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Fixing the Mess We’ve Made

Editor’s Note: This article is the perspective and opinion of the author and does not reflect the views of Her Campus at Cal Lutheran or Her Campus Media. Thank you. 

In all honesty, we’ve been very cruel to Mother Nature these past 267 years. Americans are responsible for nearly a third of the excess carbon dioxide in the atmosphere, but we’re only 4% of the world’s population. According to The Scotsman, in 2012, the carbon dioxide volume was 140% above the levels found before the Industrial Revolution.  According to the World Meteorological Organization, WMO, global warming has increased by 30% between 1990 and 2011. We’ve put insane amounts of pollutants into the atmosphere and into the ocean. For example, according to History 4,000 people in London died over the course of several days in 1952 due to the pollutants from factories and home fireplaces that mixed with air condensation.  Since the Industrial Revolution, societies have advanced and our advancements have had severe impacts on the environment.

                                                                                                            Photo courtesy of Pixabay.com

Does that mean we can’t advance without ruining our Earth? On one hand the answer is yes; when businesses and people in general want to take easier routes to create their products or to make ends meet, they decide that their personal gain is worth more than their effect on the Earth. Since some people see that advancement cannot occur without exploiting resources; they assume that climate change isn’t a good investment for businesses. That’s not the case at all.

America, as a whole, needs to start embracing and investing in more environmentally friendly products and production methods. Corporations should start taking their environmental impacts into consideration when they look at further investment, such as expanding their businesses or developing new products. If the private sector of our society, like corporations, can set an example by showing that expansion and investment can occur with an environmentally friendly mindset, then other businesses can follow that example. Thankfully, according to Fortune, some U.S. companies have taken charge and decided to support an international deal involving climate change. These companies include Google, Apple, and Microsoft and have begun to start prioritizing renewable energy options and pledged net-zero deforestation in their supply chains.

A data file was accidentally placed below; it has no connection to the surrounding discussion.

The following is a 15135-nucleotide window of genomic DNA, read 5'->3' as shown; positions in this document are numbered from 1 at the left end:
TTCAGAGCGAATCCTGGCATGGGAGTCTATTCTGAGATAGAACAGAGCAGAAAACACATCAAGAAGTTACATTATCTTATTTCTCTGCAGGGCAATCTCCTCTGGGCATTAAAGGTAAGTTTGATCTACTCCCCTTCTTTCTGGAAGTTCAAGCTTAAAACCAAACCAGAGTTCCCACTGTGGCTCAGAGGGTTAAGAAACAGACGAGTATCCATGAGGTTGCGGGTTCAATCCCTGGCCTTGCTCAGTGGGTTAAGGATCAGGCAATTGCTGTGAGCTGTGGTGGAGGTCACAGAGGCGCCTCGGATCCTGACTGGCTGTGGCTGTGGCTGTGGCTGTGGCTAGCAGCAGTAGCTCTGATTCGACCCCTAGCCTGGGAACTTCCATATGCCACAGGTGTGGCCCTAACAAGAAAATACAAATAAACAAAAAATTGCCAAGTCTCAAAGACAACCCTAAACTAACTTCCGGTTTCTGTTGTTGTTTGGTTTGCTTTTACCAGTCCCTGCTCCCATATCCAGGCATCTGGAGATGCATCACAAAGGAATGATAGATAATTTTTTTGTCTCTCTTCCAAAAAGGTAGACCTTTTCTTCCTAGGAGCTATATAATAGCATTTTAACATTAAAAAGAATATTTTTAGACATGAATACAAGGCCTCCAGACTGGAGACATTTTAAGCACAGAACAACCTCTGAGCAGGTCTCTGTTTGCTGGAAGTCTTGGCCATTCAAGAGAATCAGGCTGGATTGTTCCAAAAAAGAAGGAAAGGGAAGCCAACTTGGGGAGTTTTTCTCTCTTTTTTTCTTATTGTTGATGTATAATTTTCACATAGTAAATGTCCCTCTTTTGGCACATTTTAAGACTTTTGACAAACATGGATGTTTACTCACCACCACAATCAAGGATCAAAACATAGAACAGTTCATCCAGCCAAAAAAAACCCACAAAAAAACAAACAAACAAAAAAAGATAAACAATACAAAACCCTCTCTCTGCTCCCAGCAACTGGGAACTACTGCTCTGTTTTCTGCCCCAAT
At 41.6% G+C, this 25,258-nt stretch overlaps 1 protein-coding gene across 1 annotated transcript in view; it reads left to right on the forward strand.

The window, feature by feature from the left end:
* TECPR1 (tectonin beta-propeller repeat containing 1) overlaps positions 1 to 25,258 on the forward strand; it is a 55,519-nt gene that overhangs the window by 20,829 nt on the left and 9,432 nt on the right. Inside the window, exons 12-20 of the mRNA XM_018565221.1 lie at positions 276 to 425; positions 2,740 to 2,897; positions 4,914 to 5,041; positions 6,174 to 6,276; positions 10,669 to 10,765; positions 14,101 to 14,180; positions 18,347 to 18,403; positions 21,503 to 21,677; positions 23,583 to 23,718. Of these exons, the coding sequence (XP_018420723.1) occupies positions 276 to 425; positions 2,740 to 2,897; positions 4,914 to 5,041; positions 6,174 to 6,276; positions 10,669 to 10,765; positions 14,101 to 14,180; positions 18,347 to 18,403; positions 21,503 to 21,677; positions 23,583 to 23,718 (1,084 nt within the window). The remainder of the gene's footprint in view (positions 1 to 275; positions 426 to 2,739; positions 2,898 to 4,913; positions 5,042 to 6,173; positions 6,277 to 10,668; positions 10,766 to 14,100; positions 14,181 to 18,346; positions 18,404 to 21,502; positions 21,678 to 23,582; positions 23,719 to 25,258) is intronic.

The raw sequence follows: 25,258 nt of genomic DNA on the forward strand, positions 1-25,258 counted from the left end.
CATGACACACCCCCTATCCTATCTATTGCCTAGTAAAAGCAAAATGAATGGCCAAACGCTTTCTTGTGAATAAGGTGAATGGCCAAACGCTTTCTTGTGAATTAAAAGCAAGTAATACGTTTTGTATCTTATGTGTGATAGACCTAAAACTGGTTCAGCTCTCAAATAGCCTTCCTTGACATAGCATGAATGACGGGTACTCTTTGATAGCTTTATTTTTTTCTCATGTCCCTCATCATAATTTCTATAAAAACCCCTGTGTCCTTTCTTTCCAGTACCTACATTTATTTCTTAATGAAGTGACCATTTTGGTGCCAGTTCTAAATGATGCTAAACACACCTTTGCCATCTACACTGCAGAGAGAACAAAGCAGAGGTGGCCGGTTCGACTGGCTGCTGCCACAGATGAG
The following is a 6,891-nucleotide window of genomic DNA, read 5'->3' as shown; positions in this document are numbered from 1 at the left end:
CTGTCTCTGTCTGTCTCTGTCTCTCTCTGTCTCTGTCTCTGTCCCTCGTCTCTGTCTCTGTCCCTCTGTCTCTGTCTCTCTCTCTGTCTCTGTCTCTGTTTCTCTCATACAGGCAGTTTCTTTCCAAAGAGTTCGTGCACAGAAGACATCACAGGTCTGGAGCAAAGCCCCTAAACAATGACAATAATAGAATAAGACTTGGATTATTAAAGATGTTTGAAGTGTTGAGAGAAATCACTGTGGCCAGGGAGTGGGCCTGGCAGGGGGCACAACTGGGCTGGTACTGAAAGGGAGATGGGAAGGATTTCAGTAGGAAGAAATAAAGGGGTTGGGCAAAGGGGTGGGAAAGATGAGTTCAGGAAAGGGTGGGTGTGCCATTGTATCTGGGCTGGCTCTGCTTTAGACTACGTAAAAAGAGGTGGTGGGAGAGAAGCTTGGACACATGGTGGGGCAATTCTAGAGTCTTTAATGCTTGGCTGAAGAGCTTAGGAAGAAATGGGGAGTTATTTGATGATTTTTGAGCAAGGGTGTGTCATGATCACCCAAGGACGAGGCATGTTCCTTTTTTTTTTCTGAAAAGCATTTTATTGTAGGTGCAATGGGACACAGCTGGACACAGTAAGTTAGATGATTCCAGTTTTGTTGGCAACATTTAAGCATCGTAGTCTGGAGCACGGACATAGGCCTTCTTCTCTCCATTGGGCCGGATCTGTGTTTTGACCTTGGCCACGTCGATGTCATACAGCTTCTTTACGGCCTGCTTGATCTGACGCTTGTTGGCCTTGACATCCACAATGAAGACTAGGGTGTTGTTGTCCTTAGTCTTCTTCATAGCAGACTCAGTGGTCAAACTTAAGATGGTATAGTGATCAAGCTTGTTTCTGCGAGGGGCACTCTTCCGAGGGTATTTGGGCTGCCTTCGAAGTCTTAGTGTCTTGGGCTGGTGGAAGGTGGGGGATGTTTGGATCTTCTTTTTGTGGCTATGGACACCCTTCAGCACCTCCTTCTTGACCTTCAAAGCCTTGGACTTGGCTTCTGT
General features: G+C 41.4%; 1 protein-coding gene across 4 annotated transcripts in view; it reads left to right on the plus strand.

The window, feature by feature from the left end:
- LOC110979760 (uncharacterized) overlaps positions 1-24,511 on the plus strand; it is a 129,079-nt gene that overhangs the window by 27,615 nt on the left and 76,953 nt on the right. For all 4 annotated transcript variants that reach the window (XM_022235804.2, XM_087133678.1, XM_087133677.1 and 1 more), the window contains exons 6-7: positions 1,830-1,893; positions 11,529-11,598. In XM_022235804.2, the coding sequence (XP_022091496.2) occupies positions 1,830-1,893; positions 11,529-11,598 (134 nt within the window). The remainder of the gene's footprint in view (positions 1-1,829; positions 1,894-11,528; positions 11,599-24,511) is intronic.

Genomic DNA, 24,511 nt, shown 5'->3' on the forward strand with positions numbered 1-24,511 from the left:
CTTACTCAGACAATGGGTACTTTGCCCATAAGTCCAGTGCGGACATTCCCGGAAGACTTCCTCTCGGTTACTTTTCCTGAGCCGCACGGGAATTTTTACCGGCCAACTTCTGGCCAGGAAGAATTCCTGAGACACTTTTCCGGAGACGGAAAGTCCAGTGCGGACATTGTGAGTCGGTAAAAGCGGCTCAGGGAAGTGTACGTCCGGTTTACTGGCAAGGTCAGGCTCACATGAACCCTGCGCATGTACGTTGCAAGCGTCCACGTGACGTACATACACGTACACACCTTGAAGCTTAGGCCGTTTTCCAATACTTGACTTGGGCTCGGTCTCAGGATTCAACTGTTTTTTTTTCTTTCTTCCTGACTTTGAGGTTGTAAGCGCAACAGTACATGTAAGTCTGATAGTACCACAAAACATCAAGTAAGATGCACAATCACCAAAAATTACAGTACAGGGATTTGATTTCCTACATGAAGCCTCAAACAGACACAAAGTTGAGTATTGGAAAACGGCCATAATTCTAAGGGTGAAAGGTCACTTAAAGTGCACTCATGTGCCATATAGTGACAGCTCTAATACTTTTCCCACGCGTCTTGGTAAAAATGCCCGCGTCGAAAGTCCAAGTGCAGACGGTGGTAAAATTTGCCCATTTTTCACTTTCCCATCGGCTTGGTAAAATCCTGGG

Photo courtesy of Pixabay.com

Food producers like Walmart, PepsiCo, and Coca-Cola are also part of the private sector that has committed themselves to being environmentally friendly. Due to climate shifts, they need to find more areas that would be agriculturally viable. Climate change has had obvious effects on our weather patterns. From the big fires in California to natural disasters occurring around the world, the land we use will not always be available for use. According to CNBC, Ben & Jerry’s is another company that has joined the fight against carbon emission; according to a spokesperson from the company, the areas they buy their ingredients from are “profoundly affected by climate change” so the effects of climate change are even more personal for them. Retail stores, like Gap, have decided that investing in a low-carbon economy can encourage a healthier environment as well as unlock “new business growth potential for the US and around the world.” Gap aims to reduce their greenhouse gas emissions by 50% by 2020.

                                                                                                                  Photo courtesy of Photopin.com

Even Bill Gates believes in the fight against carbon emissions. According to the Scientific American, Bill Gates, Amazon founder Jeff Bezos and Alibaba chief Jack Ma, are all part of the international partnership called the Breakthrough Energy Coalition. This partnership involves 30 entrepreneurs and is “committed to investing in an emission-free future.” So take note from these big corporations and powerhouse entrepreneurs; climate change is real. The fight for a healthier environment is a real challenge. Corporations can’t endure this struggle on their own. Government funding and support would make this an even fight. The fight is between the messes we’ve made versus the way we’re trying to fix it. If we’re trying to continue living, then let’s fix this mess and invest in the companies that are trying to help pave the way to that solution.

Thumbnail photo courtesy of Pixabay.com

Editor’s Note: This article is the perspective and opinion of the author and does not reflect the views of Her Campus at Cal Lutheran or Her Campus Media. Thank you. 

Kyla Buenaventura

Cal Lutheran '19

Kyla Buenaventura was the Writing Director and Senior Editor for Her Campus at Cal Lutheran from 2017-2019. She double majored in Economics and Political Science with an emphasis in Law and Public Policy. When she was still at Cal Lutheran, she loved writing and inspiring her Writing Team to express their love and passion for topics through their own unique writing styles. 
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